By Damien Jaques Senior Contributing Editor Published Jan 31, 2011 at 1:01 PM

There is nothing about winter that makes me want to dance, but "Winterdances" at UWM this week is something else. The dance department at the Peck School of the Arts annually presents "Winterdances" -- and "Summerdances" in June -- with faculty and guest artist choreography. Students in the department audition for roles and spend an entire semester rehearsing.

This winter's lineup includes works by two of the great choreographers of modern dance -- Mark Morris, whose "Canonic 3/4 Studies" is on the program, and the late Alwin Nikolais, who will be represented by his 1964 piece, "Water Studies." A seminal figure in contemporary dance, Nikolais is often called the godfather of the contortionist shapes of Pilobolus Dance Theatre and the acrobatic dance of Cirque du Soleil.

Nikolais died in 1993, and Alberto (Tito) del Saz, who danced in Nikolais' company for 14 years, keeps the torch alive as the official reconstructor of his work. He has been periodically flying in to Milwaukee the past two years to work with UWM students and reconstruct "Water Studies."

Ten of the 12 dancers in the piece also performed it under his tutelage in June of '09. They have continued to work on it and will stage it this week as they prepare to take "Water Studies" to a festival at Hunter College in New York in April. The event will celebrate the centennial of Nikolais' birth.

"Water Studies" requires dancers to become abstract shapes as part of the process of representing the different environments a body of water can create, del Saz said during a break in teaching here. In typical Nikolais fashion, the dancers disappear into fabric cocoons that become the equivalent of a painter's canvas.

The costumes are reflecting surfaces for a meticulously designed lighting scheme. Light is bent, shifted and becomes motion. The dancers are the manipulators.

"Nikolais is about motion, not emotion," del Saz said. "For a dancer, it is not how you feel. You become the dance.

"It is not about the dancer. The dancer is an instrument. The ego is secondary. This is not an emotive, look at me performance."

That doesn't mean "Water Studies" could be performed by programed robots.

"The shape of the movement is specific. How you get to that shape is individual. Individual personalities come through," del Saz continued.

The evocative light is the product of slides Nikolais hand painted -- with water color, smoke and scratches -- in 1964, and del Saz, who is co-director of the Nikolais/Louis Foundation for Dance, uses them for every "Water Studies" he reconstructs. Ten vintage projectors beam the light at the stage.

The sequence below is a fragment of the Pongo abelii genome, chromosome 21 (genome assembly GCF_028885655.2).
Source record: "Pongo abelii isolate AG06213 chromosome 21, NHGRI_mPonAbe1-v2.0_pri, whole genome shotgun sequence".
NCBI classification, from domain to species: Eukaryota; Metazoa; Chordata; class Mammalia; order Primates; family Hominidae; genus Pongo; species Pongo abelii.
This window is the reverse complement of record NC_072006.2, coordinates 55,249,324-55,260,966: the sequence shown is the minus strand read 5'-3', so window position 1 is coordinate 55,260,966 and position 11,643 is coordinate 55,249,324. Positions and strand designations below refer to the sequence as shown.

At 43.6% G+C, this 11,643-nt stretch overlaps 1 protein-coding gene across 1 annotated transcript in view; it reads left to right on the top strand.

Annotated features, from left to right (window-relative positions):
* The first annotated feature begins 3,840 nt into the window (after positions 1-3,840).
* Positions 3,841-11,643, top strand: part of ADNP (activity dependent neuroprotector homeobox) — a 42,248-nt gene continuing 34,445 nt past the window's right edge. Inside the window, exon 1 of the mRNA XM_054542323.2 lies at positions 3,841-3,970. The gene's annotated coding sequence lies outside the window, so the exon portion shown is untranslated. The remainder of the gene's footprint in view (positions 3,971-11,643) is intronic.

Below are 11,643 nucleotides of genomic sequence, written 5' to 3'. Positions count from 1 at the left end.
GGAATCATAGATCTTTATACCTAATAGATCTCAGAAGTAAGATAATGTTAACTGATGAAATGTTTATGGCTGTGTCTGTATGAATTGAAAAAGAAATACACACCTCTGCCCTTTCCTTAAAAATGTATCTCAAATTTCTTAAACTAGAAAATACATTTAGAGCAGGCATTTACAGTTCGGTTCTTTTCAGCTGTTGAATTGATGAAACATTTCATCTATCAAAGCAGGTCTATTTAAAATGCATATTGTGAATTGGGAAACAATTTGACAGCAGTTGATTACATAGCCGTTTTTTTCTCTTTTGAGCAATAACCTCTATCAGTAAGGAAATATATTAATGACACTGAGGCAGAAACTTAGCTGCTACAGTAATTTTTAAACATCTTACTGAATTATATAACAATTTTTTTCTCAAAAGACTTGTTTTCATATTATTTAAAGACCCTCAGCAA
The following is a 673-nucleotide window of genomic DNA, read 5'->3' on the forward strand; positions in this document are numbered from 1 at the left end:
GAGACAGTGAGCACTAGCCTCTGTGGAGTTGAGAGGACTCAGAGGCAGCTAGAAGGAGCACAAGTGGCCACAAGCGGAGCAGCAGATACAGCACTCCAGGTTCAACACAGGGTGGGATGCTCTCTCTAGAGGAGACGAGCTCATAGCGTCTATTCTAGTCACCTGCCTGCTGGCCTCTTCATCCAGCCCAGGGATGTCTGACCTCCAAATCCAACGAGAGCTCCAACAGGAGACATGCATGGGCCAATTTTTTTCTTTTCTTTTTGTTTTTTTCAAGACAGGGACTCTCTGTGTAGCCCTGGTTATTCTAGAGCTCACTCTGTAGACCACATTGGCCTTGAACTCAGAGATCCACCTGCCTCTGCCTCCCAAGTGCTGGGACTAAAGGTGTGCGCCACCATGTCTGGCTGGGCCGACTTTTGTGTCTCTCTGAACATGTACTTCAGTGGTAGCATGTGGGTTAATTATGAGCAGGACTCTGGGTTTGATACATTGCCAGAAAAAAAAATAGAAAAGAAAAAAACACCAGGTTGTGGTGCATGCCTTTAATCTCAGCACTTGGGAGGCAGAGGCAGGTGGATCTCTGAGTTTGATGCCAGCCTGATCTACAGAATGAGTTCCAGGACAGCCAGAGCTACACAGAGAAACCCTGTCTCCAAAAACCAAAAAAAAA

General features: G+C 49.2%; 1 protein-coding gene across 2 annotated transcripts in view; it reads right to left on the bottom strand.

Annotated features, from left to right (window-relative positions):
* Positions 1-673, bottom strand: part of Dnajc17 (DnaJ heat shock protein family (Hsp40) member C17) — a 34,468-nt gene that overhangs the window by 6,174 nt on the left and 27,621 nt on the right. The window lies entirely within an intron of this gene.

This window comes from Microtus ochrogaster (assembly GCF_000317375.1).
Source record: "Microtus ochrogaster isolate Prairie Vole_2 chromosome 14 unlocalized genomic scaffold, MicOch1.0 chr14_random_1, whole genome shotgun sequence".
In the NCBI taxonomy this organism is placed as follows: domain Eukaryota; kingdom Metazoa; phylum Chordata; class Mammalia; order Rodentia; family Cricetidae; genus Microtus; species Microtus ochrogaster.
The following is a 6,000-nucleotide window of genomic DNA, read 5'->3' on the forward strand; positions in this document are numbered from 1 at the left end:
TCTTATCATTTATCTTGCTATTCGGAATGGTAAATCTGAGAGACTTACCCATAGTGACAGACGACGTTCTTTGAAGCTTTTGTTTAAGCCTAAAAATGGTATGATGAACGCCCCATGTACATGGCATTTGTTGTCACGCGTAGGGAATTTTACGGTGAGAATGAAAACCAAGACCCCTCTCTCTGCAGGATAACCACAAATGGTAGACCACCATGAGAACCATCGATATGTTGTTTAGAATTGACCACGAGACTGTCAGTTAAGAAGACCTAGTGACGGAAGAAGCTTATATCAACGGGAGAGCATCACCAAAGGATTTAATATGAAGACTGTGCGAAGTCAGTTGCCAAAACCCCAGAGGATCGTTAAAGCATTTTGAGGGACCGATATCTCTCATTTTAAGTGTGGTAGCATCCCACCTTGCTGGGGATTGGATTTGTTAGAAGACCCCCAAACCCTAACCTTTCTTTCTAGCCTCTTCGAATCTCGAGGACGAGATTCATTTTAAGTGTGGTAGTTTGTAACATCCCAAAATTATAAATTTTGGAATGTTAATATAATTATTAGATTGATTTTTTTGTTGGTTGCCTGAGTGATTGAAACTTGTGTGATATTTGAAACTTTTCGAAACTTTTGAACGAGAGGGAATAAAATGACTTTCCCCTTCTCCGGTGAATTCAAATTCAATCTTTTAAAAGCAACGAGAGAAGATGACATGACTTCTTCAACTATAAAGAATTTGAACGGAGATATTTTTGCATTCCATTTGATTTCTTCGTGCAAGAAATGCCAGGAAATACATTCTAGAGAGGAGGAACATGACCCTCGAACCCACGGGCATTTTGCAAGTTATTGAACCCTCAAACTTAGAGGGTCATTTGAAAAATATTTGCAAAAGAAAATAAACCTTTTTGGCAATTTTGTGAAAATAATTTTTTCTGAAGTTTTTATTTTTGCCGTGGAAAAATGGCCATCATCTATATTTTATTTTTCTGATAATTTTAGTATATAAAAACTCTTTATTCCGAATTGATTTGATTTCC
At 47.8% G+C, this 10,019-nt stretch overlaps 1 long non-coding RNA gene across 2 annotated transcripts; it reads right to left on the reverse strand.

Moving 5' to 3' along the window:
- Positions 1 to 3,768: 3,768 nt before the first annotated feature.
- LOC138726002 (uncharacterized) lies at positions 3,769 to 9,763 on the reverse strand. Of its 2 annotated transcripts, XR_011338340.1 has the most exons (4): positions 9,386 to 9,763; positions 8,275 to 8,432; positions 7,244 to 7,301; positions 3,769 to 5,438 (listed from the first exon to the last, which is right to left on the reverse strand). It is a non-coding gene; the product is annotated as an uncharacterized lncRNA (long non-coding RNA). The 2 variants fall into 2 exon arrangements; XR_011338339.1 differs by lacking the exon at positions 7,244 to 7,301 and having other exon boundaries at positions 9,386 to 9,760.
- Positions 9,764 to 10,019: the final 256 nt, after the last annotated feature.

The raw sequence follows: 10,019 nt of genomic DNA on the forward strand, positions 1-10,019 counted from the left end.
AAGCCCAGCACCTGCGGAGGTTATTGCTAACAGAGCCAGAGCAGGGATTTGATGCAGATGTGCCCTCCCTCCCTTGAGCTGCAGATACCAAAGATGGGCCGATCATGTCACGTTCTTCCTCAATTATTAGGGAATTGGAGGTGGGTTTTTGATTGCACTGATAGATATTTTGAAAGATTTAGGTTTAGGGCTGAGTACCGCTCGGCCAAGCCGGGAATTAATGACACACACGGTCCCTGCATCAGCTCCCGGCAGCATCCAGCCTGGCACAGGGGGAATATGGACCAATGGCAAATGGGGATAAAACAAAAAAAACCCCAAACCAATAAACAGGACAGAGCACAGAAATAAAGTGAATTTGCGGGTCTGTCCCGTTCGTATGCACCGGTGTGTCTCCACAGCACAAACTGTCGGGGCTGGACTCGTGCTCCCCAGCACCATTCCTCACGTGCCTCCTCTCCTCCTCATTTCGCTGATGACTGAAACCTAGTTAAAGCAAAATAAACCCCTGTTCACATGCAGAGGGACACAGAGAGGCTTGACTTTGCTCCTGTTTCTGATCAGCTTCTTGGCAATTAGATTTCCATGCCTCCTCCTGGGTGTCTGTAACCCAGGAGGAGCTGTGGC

"The audience can't tell where the image is coming from," del Saz said. "It is a Nikolais trademark."

No attempt has been made to digitalize the precious slides. "A digital image doesn't have the same detail and intensity of color," he added.

Remarkably, Nikolais designed the costumes and composed the music for his choreography. Unlike most dance, the music does not stimulate the choreography. "It enhances it," del Saz said.

In addition to "Water Studies" and Morris' "Canonic 3/4 Studies," three premieres choreographed by Dani Kuepper, Elizabeth Johnson and Ed Burgess are part of this year's "Winterdances." Featured singers and musicians will include the UWM Concert Chorale, pianist Victoria Stepanova, and an original score written and played by David Wake and Seth Warren-Crow.

"Winterdances" will be presented Thursday through Sunday, Feb. 3-6, in the UWM Mainstage Theatre, 2400 E. Kenwood Blvd.

Damien Jaques Senior Contributing Editor

Damien has been around so long, he was at Summerfest the night George Carlin was arrested for speaking the seven dirty words you can't say on TV. He was also at the Uptown Theatre the night Bruce Springsteen's first Milwaukee concert was interrupted for three hours by a bomb scare. Damien was reviewing the concert for the Milwaukee Journal. He wrote for the Journal and Journal Sentinel for 37 years, the last 29 as theater critic.

During those years, Damien served two terms on the board of the American Theatre Critics Association, a term on the board of the association's foundation, and he studied the Latinization of American culture in a University of Southern California fellowship program. Damien also hosted his own arts radio program, "Milwaukee Presents with Damien Jaques," on WHAD for eight years.

Travel, books and, not surprisingly, theater top the list of Damien's interests. A news junkie, he is particularly plugged into politics and international affairs, but he also closely follows the Brewers, Packers and Marquette baskeball. Damien lives downtown, within easy walking distance of most of the theaters he attends.